Updated: Dec 14, 2021
Coming into effect on December 31st, these measures are part of increasing pressure by the Biden administration to secure the nation’s critical infrastructures from cyber attacks
Senior officials from the U.S. Department of Homeland Security (DHS) announced last month that major passenger and freight railroads would soon be compelled to report cybersecurity breaches swiftly and assess their vulnerability to cyberattacks.
The measures, which go into effect on December 31, 2021, come as the Biden administration puts more pressure on the private sector to secure the nation's critical infrastructure from hackers, following an increasing number of cyberattacks on federal institutions and large corporations, including the Colonial Pipeline ransomware attack in May, which briefly halted fuel shipments throughout the East Coast.
According to the Transportation Security Administration's new rules, most railroads must designate a cybersecurity coordinator, disclose hacking events within 24 hours, undertake a vulnerability assessment, and prepare an incident-response strategy for intrusions.
The Transportation Security Administration (TSA) has revised its aviation security programs to require airport and airline operators to designate a cybersecurity coordinator and report cybersecurity events to the Cybersecurity and Infrastructure Security Agency, or CISA. In addition, the TSA seeks to broaden the criteria for the aviation industry and provide guidelines to smaller operators. The DHS standards are intended to provide an additional layer of security to the transportation sector.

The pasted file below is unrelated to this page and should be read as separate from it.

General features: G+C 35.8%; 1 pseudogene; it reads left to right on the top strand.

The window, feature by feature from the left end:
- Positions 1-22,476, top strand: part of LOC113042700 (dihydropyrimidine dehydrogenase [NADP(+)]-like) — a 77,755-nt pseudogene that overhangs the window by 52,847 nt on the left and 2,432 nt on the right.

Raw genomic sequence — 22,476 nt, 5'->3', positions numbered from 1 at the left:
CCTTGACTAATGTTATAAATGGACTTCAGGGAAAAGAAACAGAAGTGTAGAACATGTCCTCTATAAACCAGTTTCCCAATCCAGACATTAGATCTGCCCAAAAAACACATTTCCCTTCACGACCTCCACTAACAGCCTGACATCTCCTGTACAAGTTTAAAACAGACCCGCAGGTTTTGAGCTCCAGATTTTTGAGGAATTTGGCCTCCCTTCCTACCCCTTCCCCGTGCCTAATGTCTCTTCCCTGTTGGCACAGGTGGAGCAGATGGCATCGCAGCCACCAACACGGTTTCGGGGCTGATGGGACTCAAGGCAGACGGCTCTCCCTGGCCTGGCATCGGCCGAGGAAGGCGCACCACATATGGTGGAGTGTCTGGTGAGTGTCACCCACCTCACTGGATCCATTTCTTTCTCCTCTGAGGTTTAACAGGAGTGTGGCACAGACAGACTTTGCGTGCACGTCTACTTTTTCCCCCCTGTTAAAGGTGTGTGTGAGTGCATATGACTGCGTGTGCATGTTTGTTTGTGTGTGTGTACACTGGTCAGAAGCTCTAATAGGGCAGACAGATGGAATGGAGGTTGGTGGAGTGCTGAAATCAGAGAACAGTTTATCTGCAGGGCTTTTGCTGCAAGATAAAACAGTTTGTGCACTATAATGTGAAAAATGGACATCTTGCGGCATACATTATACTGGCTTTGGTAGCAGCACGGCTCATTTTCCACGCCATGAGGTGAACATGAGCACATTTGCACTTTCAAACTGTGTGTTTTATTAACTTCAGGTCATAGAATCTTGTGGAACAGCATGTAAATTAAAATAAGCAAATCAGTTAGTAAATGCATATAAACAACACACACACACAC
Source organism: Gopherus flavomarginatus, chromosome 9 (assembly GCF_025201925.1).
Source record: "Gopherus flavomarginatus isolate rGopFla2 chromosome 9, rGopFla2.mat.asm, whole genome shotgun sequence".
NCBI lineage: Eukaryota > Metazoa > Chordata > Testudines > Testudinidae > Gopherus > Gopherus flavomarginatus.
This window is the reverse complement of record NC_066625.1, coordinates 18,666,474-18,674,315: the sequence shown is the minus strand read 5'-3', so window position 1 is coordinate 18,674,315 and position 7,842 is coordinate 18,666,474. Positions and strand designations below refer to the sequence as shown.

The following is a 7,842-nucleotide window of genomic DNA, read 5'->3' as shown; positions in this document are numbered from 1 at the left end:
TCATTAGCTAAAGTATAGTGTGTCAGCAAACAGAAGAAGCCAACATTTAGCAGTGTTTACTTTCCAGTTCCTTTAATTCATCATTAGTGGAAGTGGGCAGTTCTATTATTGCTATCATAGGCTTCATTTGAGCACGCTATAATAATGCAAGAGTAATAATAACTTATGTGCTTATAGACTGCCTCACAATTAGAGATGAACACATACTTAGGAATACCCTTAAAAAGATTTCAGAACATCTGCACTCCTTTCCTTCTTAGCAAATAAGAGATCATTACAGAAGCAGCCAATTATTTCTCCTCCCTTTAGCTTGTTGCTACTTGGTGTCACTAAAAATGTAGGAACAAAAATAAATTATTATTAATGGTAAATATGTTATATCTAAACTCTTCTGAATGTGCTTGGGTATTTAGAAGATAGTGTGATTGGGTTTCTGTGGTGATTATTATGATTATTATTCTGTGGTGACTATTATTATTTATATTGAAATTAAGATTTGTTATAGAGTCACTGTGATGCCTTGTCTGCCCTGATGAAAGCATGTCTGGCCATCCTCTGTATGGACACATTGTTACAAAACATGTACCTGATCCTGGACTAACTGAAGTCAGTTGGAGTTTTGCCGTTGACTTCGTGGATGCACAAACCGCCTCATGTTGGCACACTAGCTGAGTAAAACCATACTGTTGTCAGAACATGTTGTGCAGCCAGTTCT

DHS Secretary Alejandro Mayorkas stated that "These new cybersecurity criteria and recommendations will help keep the traveling public safe and defend our vital infrastructure from emerging threats."
Despite its initial opposition, the Association of American Railroads (AAR) stated that many of its primary issues were addressed in the final directives. However, the association, which represents North American freight railroads, said they are still working with TSA on a pending problem with Canadian railroads' selection of cybersecurity coordinators.
The AAR President and Chief Executive Officer Ian Jefferies stated, "Railroads take these threats seriously and cherish our productive collaboration with government partners to keep the network safe."
CISA began mandating government entities to remedy cybersecurity weaknesses within specific timeframes in November 2021. This mandate covered all software and hardware on federal information systems, whether administered by the government or hosted by third parties.